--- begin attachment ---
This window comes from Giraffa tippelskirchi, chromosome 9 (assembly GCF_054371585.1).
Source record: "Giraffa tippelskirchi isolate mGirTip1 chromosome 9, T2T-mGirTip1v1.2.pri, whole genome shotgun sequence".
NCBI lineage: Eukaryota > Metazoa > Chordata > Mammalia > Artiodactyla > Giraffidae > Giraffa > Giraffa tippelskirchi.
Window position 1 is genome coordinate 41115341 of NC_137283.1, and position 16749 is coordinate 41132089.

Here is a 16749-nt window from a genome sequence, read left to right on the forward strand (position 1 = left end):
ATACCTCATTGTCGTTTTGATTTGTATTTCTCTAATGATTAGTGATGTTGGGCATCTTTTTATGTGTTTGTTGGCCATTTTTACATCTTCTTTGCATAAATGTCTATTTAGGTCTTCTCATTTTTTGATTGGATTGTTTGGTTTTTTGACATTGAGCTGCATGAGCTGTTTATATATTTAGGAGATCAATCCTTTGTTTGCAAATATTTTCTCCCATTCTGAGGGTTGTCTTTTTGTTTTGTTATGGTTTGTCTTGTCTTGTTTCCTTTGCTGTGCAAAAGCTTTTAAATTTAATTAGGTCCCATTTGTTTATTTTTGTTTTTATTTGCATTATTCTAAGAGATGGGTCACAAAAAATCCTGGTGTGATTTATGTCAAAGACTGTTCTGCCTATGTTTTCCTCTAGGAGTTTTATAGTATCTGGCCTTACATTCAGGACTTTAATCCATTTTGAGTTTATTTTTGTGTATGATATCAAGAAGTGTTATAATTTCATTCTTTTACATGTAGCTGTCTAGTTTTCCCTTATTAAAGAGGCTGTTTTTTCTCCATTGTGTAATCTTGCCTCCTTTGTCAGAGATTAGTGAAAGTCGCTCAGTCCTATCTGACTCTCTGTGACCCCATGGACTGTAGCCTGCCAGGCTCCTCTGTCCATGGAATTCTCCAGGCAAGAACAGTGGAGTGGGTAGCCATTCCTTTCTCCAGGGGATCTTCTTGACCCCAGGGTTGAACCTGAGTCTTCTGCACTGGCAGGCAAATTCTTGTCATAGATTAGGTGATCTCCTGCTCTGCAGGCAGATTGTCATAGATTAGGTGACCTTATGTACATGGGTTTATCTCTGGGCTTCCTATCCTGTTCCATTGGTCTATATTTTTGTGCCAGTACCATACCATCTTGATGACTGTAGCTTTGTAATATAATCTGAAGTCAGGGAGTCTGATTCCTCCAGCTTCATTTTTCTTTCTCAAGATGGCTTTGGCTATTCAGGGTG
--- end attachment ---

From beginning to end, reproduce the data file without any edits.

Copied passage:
This window comes from Giraffa tippelskirchi, chromosome 9 (assembly GCF_054371585.1).
Source record: "Giraffa tippelskirchi isolate mGirTip1 chromosome 9, T2T-mGirTip1v1.2.pri, whole genome shotgun sequence".
NCBI lineage: Eukaryota > Metazoa > Chordata > Mammalia > Artiodactyla > Giraffidae > Giraffa > Giraffa tippelskirchi.
Window position 1 is genome coordinate 41115341 of NC_137283.1, and position 16749 is coordinate 41132089.

Here is a 16749-nt window from a genome sequence, read left to right on the forward strand (position 1 = left end):
ATACCTCATTGTCGTTTTGATTTGTATTTCTCTAATGATTAGTGATGTTGGGCATCTTTTTATGTGTTTGTTGGCCATTTTTACATCTTCTTTGCATAAATGTCTATTTAGGTCTTCTCATTTTTTGATTGGATTGTTTGGTTTTTTGACATTGAGCTGCATGAGCTGTTTATATATTTAGGAGATCAATCCTTTGTTTGCAAATATTTTCTCCCATTCTGAGGGTTGTCTTTTTGTTTTGTTATGGTTTGTCTTGTCTTGTTTCCTTTGCTGTGCAAAAGCTTTTAAATTTAATTAGGTCCCATTTGTTTATTTTTGTTTTTATTTGCATTATTCTAAGAGATGGGTCACAAAAAATCCTGGTGTGATTTATGTCAAAGACTGTTCTGCCTATGTTTTCCTCTAGGAGTTTTATAGTATCTGGCCTTACATTCAGGACTTTAATCCATTTTGAGTTTATTTTTGTGTATGATATCAAGAAGTGTTATAATTTCATTCTTTTACATGTAGCTGTCTAGTTTTCCCTTATTAAAGAGGCTGTTTTTTCTCCATTGTGTAATCTTGCCTCCTTTGTCAGAGATTAGTGAAAGTCGCTCAGTCCTATCTGACTCTCTGTGACCCCATGGACTGTAGCCTGCCAGGCTCCTCTGTCCATGGAATTCTCCAGGCAAGAACAGTGGAGTGGGTAGCCATTCCTTTCTCCAGGGGATCTTCTTGACCCCAGGGTTGAACCTGAGTCTTCTGCACTGGCAGGCAAATTCTTGTCATAGATTAGGTGATCTCCTGCTCTGCAGGCAGATTGTCATAGATTAGGTGACCTTATGTACATGGGTTTATCTCTGGGCTTCCTATCCTGTTCCATTGGTCTATATTTTTGTGCCAGTACCATACCATCTTGATGACTGTAGCTTTGTAATATAATCTGAAGTCAGGGAGTCTGATTCCTCCAGCTTCATTTTTCTTTCTCAAGATGGCTTTGGCTATTCAGGGTG